Over the last 20 years, Gallup has reliably measured employee engagement. The percentage of employees who are actively engaged at work hasn’t really veered that much from about one third, plus or minus a couple of percentage points. However, according to their surveys, about three months into the global pandemic, employee engagement reached record levels.
Why did employee engagement go up during such a challenging time? While there were many reasons, including gratitude for even having a job, one of the key reasons was increased visibility and communication from leadership.
Think back to March of 2020. Whether your workplace laid employees off, transitioned to remote work, or navigated the challenges of providing a safe place to work for essential employees, communication efforts likely increased exponentially. There were daily check-in calls among team members and managers, and frequent “all hands” Zoom calls where leaders would share plans for the day (that was about all we could handle at that point), as well as how they were addressing the unknowns. The increase in communication and check-ins created a shared experience with a common goal – to safely get through the challenges while meeting customers’ needs.
If employee engagement is what leaders are looking for, it’s critical to continue communicating consistently, focus their teams on a common purpose, and to connect with employees individually on an ongoing basis, not just in times of difficulty or great challenge.
Employees need to be seen, valued, and cared for.
As encouraging as it was to learn that employees felt more connected to their work that ever during a time of global upheaval, unfortunately, it didn’t last. Gallup’s measurements revealed an “historic decrease” in employee engagement just a month after the unprecedented rise.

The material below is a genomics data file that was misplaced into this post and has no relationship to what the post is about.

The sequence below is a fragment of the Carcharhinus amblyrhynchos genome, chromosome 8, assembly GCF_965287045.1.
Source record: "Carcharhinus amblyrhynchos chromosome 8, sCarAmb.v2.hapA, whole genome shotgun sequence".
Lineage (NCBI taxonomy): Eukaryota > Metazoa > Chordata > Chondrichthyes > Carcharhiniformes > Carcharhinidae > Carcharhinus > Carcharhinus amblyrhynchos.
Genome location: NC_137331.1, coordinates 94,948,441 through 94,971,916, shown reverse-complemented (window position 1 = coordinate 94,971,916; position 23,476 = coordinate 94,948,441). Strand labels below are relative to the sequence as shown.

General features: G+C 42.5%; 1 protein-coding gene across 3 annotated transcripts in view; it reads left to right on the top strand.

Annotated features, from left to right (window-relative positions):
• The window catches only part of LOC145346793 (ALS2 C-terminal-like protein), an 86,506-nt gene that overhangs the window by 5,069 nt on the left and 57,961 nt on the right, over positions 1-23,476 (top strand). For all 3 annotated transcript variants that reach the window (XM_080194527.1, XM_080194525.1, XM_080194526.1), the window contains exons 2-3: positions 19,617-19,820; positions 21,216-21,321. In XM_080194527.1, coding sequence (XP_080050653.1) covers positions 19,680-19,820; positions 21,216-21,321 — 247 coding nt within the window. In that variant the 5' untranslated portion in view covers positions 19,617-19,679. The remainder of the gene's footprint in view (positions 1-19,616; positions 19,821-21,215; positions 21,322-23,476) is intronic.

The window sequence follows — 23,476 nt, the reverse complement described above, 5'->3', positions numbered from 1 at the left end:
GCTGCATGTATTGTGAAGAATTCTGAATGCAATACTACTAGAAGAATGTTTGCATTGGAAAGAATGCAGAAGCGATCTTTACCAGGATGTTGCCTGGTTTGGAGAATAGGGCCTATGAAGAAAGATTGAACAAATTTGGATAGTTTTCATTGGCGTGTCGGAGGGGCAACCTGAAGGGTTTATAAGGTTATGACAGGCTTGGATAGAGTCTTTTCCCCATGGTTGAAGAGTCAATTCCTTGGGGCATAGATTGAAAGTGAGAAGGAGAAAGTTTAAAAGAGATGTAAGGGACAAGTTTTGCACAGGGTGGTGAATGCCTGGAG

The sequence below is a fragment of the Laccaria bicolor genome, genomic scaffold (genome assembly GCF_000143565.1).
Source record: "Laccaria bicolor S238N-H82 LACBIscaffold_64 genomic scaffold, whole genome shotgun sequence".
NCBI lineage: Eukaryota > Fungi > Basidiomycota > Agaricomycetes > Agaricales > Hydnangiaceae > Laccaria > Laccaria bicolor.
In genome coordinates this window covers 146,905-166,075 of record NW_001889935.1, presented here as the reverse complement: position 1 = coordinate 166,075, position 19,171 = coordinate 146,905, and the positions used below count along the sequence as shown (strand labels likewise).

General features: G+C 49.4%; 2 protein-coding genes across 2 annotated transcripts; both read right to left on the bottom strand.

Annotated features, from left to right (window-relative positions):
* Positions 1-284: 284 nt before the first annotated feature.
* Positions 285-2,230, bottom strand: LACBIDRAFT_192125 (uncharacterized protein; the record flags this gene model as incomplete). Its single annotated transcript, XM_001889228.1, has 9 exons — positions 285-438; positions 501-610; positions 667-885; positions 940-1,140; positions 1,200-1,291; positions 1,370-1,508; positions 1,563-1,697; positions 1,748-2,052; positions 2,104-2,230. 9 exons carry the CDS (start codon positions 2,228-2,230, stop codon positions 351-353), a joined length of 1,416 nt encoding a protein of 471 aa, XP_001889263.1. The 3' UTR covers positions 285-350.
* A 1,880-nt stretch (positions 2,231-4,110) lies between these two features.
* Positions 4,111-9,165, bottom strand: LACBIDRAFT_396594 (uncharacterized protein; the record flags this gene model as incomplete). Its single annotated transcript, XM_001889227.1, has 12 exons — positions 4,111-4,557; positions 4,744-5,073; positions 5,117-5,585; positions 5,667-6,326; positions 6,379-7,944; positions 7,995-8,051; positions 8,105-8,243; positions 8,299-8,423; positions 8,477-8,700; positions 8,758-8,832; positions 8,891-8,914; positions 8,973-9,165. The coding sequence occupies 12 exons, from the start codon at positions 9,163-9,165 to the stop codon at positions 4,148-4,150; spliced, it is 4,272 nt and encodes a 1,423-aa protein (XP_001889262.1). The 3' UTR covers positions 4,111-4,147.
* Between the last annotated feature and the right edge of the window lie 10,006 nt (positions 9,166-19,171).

As the pandemic response dragged on, and the “new future of work” became more routine, leaders likely backed off of their daily communications and check-ins. The U.S. also experienced significant cultural upheaval and strife following the killing of George Floyd. Employees felt less prepared for the daily challenges in their work lives, and often unsupported in their personal lives as they experienced collective trauma and uncertainty following such a horrific event.
Unfortunately, during this critical time when many employees were experiencing a flurry of complicated emotions, many leaders did not feel qualified or educated enough to address their employees’ emotions, and as a result, may not have addressed them at all.
Dealing with humans – and human emotions – can be tricky, but as leaders our job is to care for those that we lead and serve. Often, one of the best ways to show that you care is to ask how someone is doing, and then to actually listen. No answers or solutions required.
So, what happened to my friend above?
After struggling for several months working for a leader who was unavailable and difficult to approach, another leader reached out to him and simply asked, “Are you okay?” This leader created a safe space for him to share his struggles with feeling connected, respected, and valued and offered his support. He also connected my friend with an empathetic HR leader who provided positive coaching and helpful resources to assist him with addressing the poor relationship he had with his direct supervisor.
Ultimately, he applied for another role in the company after a few months and accepted a transfer to another division. Now, working for a different leader, he’s found purpose in a role where he feels he’s really making a difference. Before moving into this new role, he made a point to reach out to the manager who asked him how he was doing that day, as well as the HR leader, to thank them for their help and support.
Each of us has the power to make a difference in someone’s life, and leaders who prioritize communication, connection, and caring can create real value in their organizations, as well as in the lives of those that they lead and serve.
About the AuthorMore Content by Jennifer McClure